This exhibition took place when the gallery was previously known as Choi & Lager.
Gravity is an indispensable, absolute principle in our physical world. Yet, only a few recognise it in our lives. It is due to this invisible force that we are able to live in such a world with our feet on the ground. Until we see the way astronauts walk on low-gravity moon, we do not usually realise that the force exists in the world we live in.
Gravity is one of the oldest, proud traits of nature in its history as it came with the birth of the earth and it does not rely on any human power. However, we are so accustomed to this immense power that we forget the force exists at all. The same would go for, not only humans, but also our symbiotic animals—even with a massive elephants.
If someone asked to express this invisible power, how would you do it? French sculptor Daniel Firman presents an outstanding ability to visualise this invisible power as a visible force. He depicts the real circumstances around us through realistic and sophisticated expressions close to perfection—comparable to the traditional historical sculptures. However, on a close view, people may notice that there is a characteristic that seems unstable or impossible. After making the viewers to become aware of the gravitational force, the artist then neutralises it. This has been the way that Firman introduced his sculptural work.
One of the representative works of Daniel Firman is the elephant sculpture. An elephant, one of the heaviest mammals on earth, stands on its nose solely to hold its body upside down, sneering at gravity. As the artist favors life-size work, the figure reaches 7 meters 50 centimeters high. Looking at this elephant almost tricks people into thinking that they are in a space without gravity. A heavy body soaring up to the sky makes the gravity, the absolute power of one of the Earth’s fundamental principles, rather ridiculous, as the elephant’s pose is absolutely impossible even by the best from a circus.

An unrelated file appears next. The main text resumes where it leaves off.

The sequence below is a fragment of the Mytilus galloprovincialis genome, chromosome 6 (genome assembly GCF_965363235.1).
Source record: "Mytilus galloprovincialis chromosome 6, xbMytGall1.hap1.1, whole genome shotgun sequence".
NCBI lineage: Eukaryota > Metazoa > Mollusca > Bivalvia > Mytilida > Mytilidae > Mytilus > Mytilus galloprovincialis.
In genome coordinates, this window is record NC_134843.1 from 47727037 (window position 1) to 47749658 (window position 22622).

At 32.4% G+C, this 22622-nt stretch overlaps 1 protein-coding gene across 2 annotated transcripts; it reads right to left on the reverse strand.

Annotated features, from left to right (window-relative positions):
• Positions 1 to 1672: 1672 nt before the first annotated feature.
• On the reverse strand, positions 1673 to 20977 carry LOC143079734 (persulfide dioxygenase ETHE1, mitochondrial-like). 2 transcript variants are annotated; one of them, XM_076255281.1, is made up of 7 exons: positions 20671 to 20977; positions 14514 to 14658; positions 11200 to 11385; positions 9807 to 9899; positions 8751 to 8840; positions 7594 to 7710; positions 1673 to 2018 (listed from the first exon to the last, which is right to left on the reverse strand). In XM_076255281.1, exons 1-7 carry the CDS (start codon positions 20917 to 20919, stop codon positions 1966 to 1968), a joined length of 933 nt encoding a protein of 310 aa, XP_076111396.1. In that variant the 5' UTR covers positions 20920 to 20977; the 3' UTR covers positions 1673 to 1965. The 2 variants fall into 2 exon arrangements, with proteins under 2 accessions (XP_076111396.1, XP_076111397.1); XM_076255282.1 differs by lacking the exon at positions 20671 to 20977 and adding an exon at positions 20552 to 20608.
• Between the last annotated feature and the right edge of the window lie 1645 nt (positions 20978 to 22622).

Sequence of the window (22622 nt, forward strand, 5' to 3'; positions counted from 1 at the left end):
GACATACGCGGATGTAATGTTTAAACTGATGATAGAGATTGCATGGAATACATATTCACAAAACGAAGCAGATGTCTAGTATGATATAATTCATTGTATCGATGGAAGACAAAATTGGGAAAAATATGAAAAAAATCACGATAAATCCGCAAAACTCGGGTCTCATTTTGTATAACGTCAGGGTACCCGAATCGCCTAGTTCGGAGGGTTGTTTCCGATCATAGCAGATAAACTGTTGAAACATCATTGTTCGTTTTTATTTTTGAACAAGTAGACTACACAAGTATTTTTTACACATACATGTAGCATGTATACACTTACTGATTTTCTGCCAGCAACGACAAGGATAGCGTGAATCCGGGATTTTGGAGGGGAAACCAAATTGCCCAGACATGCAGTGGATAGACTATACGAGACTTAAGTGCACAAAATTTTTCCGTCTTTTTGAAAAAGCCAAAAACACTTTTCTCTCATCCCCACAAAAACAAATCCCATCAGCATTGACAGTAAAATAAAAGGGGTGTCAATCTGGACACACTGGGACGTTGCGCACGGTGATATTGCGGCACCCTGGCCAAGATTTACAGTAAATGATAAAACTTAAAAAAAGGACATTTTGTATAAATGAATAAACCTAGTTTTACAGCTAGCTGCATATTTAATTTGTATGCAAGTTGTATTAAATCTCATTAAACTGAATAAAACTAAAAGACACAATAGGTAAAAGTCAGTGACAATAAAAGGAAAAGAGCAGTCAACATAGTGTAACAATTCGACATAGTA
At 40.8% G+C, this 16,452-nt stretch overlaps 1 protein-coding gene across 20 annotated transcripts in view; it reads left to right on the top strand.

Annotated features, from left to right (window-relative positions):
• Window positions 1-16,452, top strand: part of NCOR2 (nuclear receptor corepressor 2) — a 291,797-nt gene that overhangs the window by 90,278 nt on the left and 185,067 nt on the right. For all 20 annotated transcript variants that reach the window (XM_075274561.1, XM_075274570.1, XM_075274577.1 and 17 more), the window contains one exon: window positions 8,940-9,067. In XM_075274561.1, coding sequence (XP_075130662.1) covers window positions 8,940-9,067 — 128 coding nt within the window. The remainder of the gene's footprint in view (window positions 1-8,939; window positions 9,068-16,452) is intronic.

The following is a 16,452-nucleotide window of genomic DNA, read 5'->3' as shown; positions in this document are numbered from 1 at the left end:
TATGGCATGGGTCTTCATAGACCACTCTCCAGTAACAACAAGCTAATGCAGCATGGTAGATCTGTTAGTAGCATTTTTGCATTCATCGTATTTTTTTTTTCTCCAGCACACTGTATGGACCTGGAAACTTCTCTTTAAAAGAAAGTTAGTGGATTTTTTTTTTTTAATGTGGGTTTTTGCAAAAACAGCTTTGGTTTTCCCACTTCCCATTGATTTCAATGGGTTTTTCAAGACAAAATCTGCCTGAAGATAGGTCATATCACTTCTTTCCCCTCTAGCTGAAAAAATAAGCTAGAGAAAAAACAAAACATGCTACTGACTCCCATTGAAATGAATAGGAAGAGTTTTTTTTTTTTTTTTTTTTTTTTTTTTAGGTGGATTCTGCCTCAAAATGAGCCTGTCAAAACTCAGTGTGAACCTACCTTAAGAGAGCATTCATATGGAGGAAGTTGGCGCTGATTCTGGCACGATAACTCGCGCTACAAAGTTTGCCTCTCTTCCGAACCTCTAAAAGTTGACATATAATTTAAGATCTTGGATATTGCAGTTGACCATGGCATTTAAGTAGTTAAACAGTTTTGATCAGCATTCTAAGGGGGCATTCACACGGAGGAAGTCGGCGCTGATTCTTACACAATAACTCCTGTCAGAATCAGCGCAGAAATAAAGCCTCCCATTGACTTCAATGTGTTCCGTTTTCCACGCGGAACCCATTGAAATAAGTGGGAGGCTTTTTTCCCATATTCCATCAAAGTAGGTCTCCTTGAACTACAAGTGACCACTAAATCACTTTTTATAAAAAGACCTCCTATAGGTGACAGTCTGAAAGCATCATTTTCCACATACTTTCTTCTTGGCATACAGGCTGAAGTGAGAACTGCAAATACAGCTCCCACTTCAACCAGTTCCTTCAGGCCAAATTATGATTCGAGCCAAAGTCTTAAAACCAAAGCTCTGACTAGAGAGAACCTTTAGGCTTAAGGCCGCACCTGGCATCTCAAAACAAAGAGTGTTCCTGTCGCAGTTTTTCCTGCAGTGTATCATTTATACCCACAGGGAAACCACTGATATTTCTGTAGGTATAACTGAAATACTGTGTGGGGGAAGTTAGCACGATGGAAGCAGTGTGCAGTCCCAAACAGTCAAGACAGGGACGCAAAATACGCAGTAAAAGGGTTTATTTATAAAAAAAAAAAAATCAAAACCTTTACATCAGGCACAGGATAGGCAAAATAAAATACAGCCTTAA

This performance-based attribute extends to other series of work. Through the extension of his work in time and space, he presents the new work Concentrique with improvisation. He brings attention to the dance as it starts with the movement of the person. His interest is close to the level of deep research. This study reaches the point where the movement by choreographers and dancers have to stop from one motion to another in order to explore the balance of the body. The result of this study brings about the work Dance Gesture, which is one of his series of work. Here, the dancers implement contact improvisation, which leads to movement from the prior dancer who has taken the action first, and continues the choreography with the next dancer. In this process, he captures the dancer's movements and shapes them into new forms of action. The method of casting work that can be produced repetitively shows the artist's visual and metaphorical motions.
In addition, there is work which comes from the performance of the artist himself in extension of his prior work. Scattering Painting series is not a renown as his other works, but the work is very interesting as the performance becomes painted. His series of works can be found in the close relationship between art and dance that began in the 1960s in the United States. The work of this series takes the act of spraying a fire extinguisher injected with acrylic paint and is freely completed accordingly to the artist's movement.
Lastly, two essential elements in explaining Daniel Firman are wit and rhetoric. The work that shows the English word 'slowly' as a neon sign is done with a very fast handwriting contrary to its meaning. In another series Modelé avec la langue, his play on rhetoric stands out. This work, which seems to be a painting with a thick surface, makes it impossible for the viewer to understand whether the work is a painting or a relieved sculpture. This sculpture is made by stacking texture with the tongue rather than a brush. Expression of the texture that awakens the peripheral senses captures the movement of the tongue in an invisible state on a still surface. The movement of the tongue visible on the surface seems to be speaking as if the picture is pointing to the crowd.
Daniel Firman has introduced time and literacy into his works of art with his outstanding visual creations in an excellent manner. His research began with constant questionings of the relation in the reality, rather than a superficial world. It captures the passing moments in time and shows the 'present' of a stopped state. His talent of realising the delicate expression by approaching the form with the casting technique clearly reveals the details of the moment which cannot be pursued by the eyes. Through the works that reproduce moments of time, Firman constantly attempts to escape the fixed principles. In the end, his work is a challenge to an impossible perception or situation given to man and a manifestation of our freedom from our stereotypes and principles.
Text by Sahim Annette Shin, curator. Courtesy CHOI&LAGER Gallery.